With regard to group size, should it be related to the type of subject taught?

It can, but on this point we find a widespread error: We’ve often thought that the exact sciences (mathematics, for example), should be taught in small groups and that philosophy can be given in large classes, when actually just the opposite is true. Students can follow the process of an equation on a screen, what it derives into, how it is reconstructed, how it is defined and how it is solved. However, under these conditions, it is very difficult to explain a theory by Aristotle and hope that everyone will reach the same deduction, because in that case, reconstructive thinking is necessary, and this requires analysis and discussion. When this is left out of the mix, it is easy to fall into simple rote learning.

Well, now, you’re dismantling the old myth about sciences and humanities.

There is a concept asserting that theoretical subjects are easier to teach than those of a more practical nature, and that’s not true. Moreover, a dichotomy has been created between the humanities and science. Two languages have emerged that are at odds with one another, and there is certain contempt of one for the other, even within the scientific field. That’s a problem. I have studied engineering, clinical psychology and education, and I can state that mathematics is the most uncomplicated thing to learn, because it has to do with an easily grasped system of symbols. The thing is, when we impart disciplines that are considered theoretical, we fail to teach people to think, because we believe that the teaching of reasoning skills is associated only with science.

You are very familiar with the European and American university systems. What is your view of the new EHEA (European Higher Education Area)?

Convergence is a way of harmonizing the higher education system as a whole in the European Community. This, as stated, seems fabulous to me. But you can’t really say that this is a perfect reform, since it has copied part of the Anglo-Saxon model, which, in my opinion, has certain weaknesses. They should have been more selective – that is to say, they should have taken the good parts into account and kept what functioned well in the already existing European system.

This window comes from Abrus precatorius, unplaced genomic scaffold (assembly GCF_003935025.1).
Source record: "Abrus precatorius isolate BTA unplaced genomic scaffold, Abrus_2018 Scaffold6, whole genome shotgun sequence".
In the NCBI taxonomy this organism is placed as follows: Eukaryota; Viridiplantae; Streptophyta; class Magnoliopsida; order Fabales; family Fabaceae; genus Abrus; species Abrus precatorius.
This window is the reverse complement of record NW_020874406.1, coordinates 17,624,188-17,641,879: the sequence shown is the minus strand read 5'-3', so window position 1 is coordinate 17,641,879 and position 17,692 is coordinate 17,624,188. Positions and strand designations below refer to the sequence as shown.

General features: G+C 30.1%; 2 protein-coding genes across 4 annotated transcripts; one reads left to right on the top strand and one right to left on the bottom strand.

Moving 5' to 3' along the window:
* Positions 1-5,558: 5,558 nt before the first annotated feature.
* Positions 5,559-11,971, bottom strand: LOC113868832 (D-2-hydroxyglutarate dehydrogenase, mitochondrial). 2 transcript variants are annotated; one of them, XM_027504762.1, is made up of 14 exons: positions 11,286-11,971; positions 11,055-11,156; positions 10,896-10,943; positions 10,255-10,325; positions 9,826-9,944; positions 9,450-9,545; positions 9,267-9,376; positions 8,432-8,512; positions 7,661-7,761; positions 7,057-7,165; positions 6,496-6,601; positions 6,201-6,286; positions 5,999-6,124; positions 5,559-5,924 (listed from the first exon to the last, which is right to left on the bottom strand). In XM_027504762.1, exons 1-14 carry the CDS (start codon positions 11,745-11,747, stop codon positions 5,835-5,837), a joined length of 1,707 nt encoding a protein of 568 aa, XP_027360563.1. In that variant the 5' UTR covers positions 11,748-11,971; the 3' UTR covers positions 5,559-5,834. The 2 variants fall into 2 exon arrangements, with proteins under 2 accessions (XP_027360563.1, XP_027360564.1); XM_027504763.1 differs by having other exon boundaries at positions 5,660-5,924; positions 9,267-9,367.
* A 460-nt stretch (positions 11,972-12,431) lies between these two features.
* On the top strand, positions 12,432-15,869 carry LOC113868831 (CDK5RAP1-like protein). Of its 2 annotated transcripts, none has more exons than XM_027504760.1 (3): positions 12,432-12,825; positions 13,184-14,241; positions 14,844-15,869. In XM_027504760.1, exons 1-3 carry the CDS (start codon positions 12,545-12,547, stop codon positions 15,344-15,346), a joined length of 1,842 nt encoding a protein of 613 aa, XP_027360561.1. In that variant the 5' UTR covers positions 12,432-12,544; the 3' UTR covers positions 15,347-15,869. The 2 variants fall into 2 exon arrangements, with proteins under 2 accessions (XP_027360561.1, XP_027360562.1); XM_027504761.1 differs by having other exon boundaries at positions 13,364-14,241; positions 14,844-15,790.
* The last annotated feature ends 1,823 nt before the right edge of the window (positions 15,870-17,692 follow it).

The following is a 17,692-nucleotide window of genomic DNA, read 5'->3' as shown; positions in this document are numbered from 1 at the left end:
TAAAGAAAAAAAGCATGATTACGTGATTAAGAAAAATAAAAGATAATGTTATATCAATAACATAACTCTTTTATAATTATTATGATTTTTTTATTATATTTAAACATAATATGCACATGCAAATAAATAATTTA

Which are those weakest points?

First of all, as I’ve already said, university education continues to be too oriented toward the faculty, the department, or even toward the administration, which I see as a serious drawback, since while it is true that a management system is essential, it should be borne in mind that it must always be at the service of the consumers – in this case, the students. One example is the very organization of the curriculum into credits, which is nothing more than an adaptation designed to satisfy the wishes of the professors and not the needs of the students.

What do you mean?

Well, that when it comes to establishing the duration of studies, the criteria can’t be one size fits all, because what one person can do in a shorter time, another person will require a longer time to do. In other words, the reduction that has been carried out translates as “studies on the run”, but the criterion to apply should be that studies should last as long as needed, determining the time on case-by-case basis. I insert university education into a life-long education project. Therefore, I insist, individual differences must be respected, and this is something that is not contemplated within the model that we’re referring to. In point of fact, the United States is learning toward the European concept of education, while here in Europe, we’ve been there and now are going back to the other end.